From the distinguished to the idiotic, Germany’s election
chaos results are getting kicked to death this week by electoral system-conservatives. The anti-PR brigade are sharpening their knives with glee. But why? The German result is irrelevant to the PR debate here in the UK, for at least three reasons:
1. Look at the numbers: two blocs of 35% and three of 10%, roughly. Would any reasonable electoral system dish out a majority government based on that spread? Should it, and still be able to call itself a democracy? Paul makes a similar argument here. Anyway, I thought the complaint was that Germany’s FDP held
blackmail kingmaker powers and pivoted the system around them. Now we’re complaining when they don’t. (Update: Martin shows how FPTP in Germany would have delivered the same result: the problem is divided polity, not PR.)
2. Leaving aside the odd quirk, Germany’s electoral system delivers near-perfect proportionality. 10% of the votes entitles you to 10% of Bundestag seats. The proportional part of the vote is compensatory rather than parallel, to use the jargon. But nobody serious is suggesting a perfectly proportional system for the UK. Both AV+ and the system I suggested here in June would deliver majorities on large pluralities, as would the Single Transferable Vote. The Jamaica, Grand or traffic-light games are a diverting but irrelevant sideshow for UK psephologists.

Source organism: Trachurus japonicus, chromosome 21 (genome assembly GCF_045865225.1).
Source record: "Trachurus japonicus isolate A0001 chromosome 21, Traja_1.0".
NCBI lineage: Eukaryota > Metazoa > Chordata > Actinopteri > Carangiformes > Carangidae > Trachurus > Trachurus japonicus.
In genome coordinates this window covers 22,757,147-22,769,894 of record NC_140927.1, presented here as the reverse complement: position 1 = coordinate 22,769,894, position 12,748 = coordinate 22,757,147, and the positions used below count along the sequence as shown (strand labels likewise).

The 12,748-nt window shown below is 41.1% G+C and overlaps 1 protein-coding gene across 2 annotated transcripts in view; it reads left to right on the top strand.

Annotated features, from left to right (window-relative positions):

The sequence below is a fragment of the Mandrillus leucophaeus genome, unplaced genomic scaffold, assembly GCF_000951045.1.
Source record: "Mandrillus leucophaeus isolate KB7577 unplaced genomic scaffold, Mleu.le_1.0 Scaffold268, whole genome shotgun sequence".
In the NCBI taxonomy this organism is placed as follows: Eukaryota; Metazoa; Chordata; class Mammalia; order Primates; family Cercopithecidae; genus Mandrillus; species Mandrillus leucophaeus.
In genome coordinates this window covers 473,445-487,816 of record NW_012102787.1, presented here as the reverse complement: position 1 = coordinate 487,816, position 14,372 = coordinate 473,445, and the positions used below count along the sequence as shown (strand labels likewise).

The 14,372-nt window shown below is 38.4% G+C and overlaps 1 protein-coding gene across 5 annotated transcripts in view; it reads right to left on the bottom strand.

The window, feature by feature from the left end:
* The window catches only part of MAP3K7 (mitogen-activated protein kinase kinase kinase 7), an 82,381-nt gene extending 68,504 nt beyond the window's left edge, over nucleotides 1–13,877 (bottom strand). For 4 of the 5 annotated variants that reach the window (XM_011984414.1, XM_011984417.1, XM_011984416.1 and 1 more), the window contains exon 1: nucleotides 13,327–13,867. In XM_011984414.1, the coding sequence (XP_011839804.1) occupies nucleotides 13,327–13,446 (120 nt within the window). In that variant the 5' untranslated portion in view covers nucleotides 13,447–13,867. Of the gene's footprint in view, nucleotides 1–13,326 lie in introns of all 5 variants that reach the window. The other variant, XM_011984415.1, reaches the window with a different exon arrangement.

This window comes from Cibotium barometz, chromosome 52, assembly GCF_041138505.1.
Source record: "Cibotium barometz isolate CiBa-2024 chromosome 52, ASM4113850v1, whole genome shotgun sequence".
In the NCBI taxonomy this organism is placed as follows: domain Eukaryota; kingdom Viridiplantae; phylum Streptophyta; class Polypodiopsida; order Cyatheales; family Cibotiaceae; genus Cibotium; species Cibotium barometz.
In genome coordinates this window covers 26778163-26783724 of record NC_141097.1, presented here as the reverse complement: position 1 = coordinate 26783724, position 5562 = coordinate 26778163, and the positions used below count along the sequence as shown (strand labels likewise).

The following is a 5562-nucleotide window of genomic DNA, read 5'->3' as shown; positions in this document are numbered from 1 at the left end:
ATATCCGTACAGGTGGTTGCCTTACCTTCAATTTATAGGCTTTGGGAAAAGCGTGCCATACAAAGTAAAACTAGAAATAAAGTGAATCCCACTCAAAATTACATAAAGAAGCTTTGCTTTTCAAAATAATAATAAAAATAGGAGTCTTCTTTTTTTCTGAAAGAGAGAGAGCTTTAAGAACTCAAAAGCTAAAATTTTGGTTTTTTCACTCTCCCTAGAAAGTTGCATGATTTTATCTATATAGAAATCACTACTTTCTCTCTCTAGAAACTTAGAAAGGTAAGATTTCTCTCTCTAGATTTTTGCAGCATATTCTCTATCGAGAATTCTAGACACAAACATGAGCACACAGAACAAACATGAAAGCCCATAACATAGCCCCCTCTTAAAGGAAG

3. The “ooh, a coalition” bogeyman is just that Ã¢â‚¬â€ a bogeyman. The correct response is: “so what?” Germany’s main, stable conservative bloc is effectively a coalition. Whatever comes out of the bargaining, it won’t be an entirely new programme or set of policies, completely unmandated by voters, as PR opponents always suggest. Germany will get a marriage of two or three parties’ existing mandates, a consensus of support on a narrower agenda, perhaps with a specific time limit. It might wobble, it might not. We elect MPs as proxies. The German ones are just going to have to earn their money the hard way for a change.